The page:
Leibovitz has been documenting American popular culture since the early 1970s, when her work first appeared in Rolling Stone. For nearly three decades, she anchored her photographs in the pedigreed pages of Vanity Fair and Vogue. Hers was a career built upon an uncanny ability to unmask her subjects and, to be sure, she has benefitted from our insatiable worship of celebrities.
Her most famous shot, of course, remains the 1980 Rolling Stone cover featuring a naked John Lennon entangled with Yoko Ono. He was shot and killed several hours later.
Her work made her as rich and famous as many of her subjects. But in 2009, facing a mountain of debt caused in part by Manhattan home renovations that became costly and litigious, Leibovitz borrowed $15.5 million against her photo rights and real estate. She later worked out a deal to buy back control of her images and began working with a private equity firm to sort out her financial affairs.
Two years later, she has emerged from the mess mostly whole and newly refocused on her art, mounting an installation at the Smithsonian based on her own field trips through history. Annie Leibovitz: Pilgrimage, now a traveling show, differs from other projects in that she takes photos of landscapes, objects and faceless people.
At the Norton, Leibovitz breezes through other photos that lines the walls, in no particular order: the Rev. Al Sharpton, before he lost weight and went natural, seated under a hair dryer getting his hair primped at the PrimaDonna Beauty Care Center in Brooklyn; Sean Combs, in a fur-collared coat, baby boy in one hand, other hand in pocket, older son smiling impishly in the car; photos of a nondescript woman who transforms into a dazzling Vegas showgirl.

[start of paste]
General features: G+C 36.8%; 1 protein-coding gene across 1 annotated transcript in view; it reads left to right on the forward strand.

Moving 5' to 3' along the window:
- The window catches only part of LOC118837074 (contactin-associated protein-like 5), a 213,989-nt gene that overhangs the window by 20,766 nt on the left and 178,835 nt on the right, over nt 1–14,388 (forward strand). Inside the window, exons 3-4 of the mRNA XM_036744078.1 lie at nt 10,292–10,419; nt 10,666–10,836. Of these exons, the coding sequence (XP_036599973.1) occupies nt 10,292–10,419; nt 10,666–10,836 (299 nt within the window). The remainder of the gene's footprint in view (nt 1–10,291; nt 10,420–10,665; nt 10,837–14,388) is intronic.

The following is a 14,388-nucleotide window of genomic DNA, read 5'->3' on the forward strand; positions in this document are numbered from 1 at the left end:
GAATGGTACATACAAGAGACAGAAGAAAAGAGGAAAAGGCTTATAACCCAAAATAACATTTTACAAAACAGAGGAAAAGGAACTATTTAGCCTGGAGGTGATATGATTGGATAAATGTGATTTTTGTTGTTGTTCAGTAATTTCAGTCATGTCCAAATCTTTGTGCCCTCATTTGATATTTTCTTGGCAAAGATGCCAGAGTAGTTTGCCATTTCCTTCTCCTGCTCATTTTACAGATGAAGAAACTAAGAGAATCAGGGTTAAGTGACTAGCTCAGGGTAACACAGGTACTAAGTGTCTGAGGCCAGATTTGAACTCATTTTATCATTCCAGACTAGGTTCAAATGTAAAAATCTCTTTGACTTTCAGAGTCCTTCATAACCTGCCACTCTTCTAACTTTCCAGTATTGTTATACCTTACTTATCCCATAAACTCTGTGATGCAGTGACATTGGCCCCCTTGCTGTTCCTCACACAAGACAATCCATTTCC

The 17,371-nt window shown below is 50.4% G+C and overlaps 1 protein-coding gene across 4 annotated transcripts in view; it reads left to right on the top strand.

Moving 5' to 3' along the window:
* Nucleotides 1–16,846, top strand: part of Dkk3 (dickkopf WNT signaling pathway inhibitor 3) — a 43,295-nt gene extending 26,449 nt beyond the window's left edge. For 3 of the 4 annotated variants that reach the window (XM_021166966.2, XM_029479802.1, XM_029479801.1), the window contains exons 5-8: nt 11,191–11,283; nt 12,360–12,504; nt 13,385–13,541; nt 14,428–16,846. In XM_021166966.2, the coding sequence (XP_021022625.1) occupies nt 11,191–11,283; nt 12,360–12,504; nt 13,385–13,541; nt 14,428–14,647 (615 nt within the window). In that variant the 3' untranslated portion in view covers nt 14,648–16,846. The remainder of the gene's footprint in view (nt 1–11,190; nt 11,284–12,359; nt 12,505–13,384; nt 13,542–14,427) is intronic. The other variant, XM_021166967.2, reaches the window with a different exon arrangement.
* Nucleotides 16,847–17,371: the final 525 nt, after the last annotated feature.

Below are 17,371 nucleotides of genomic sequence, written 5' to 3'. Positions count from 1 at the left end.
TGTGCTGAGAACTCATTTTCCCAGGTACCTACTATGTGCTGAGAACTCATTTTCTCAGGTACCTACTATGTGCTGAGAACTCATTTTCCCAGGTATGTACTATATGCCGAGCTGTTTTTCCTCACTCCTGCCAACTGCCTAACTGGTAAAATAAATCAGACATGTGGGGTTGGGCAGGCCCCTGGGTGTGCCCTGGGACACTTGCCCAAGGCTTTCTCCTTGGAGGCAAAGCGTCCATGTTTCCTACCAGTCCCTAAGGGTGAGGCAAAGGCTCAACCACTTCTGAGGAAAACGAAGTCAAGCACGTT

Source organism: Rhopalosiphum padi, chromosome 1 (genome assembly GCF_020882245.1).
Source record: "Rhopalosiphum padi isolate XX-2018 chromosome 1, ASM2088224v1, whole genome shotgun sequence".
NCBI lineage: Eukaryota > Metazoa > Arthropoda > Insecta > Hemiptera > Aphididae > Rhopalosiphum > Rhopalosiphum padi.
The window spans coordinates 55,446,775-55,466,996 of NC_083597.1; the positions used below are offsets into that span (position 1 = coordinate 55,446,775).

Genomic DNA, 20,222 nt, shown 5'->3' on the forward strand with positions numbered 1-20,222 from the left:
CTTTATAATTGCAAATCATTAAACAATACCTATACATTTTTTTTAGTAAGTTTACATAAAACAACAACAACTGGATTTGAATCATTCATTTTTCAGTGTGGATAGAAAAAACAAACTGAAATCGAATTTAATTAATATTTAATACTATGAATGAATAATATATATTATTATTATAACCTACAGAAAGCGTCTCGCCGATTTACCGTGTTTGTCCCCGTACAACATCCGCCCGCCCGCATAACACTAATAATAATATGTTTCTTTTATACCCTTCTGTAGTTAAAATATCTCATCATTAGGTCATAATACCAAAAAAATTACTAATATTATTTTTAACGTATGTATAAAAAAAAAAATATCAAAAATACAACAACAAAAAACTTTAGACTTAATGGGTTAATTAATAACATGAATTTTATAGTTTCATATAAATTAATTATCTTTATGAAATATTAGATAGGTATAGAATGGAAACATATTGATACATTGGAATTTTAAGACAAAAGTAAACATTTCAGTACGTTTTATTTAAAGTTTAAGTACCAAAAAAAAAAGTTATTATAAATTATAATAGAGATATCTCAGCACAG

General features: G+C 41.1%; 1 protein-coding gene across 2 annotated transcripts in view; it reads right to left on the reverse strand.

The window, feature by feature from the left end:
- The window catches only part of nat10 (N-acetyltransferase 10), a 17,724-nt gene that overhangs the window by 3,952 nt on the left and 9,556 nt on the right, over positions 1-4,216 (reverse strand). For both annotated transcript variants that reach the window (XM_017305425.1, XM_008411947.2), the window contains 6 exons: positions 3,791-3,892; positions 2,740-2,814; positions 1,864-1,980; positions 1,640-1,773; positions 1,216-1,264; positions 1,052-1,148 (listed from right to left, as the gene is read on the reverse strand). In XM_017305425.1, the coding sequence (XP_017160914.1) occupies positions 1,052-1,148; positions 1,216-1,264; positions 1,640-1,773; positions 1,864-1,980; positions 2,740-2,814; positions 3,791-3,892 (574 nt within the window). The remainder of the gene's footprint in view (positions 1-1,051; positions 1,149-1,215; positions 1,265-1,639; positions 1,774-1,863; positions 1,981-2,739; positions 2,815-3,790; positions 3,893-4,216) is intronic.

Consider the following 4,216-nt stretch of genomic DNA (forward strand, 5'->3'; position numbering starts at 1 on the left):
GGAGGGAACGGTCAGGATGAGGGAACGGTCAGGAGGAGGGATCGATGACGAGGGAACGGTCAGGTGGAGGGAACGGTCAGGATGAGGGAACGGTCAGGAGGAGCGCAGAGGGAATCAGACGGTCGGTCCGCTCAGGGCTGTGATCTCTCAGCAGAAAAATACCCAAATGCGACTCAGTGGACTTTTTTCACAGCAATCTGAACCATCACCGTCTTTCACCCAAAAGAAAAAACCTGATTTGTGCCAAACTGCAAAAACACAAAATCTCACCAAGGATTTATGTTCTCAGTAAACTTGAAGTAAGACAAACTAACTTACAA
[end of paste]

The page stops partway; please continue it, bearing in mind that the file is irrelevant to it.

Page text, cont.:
She stops, momentarily, to talk about her process, near photos of DiCaprio and Cruise.
I never make anyone do anything they dont want to do. It came from people asking for directions, she says. There is definitely a balance between letting things unfold and having to direct. I am a reluctant director.
At one point, she is standing at the photo that seemed to say the least, so hushed, so reserved it almost receded into the grayness.
I didnt think anyone else liked it but me, she says plainly, gesturing towards a spare portrait of Agnes Martin, an American abstract painter and a personal favorite of Leibovitz.
At they chatted in Martins Taos home, the artist told Leibovitz that the routine of sitting on her bed was part of her path to art.
I sit here and wait to be inspired, Martin said, the simplicity of the explanation serving as Leibovitzs own inspiration of how to best capture the moment. So, the picture is precisely that, Martin sitting upright on the edge of her bed, looking directly toward the cameras lens.
I guess its a very personal picture for me, because I think we all hope for that, she explained. Were all waiting to be inspired.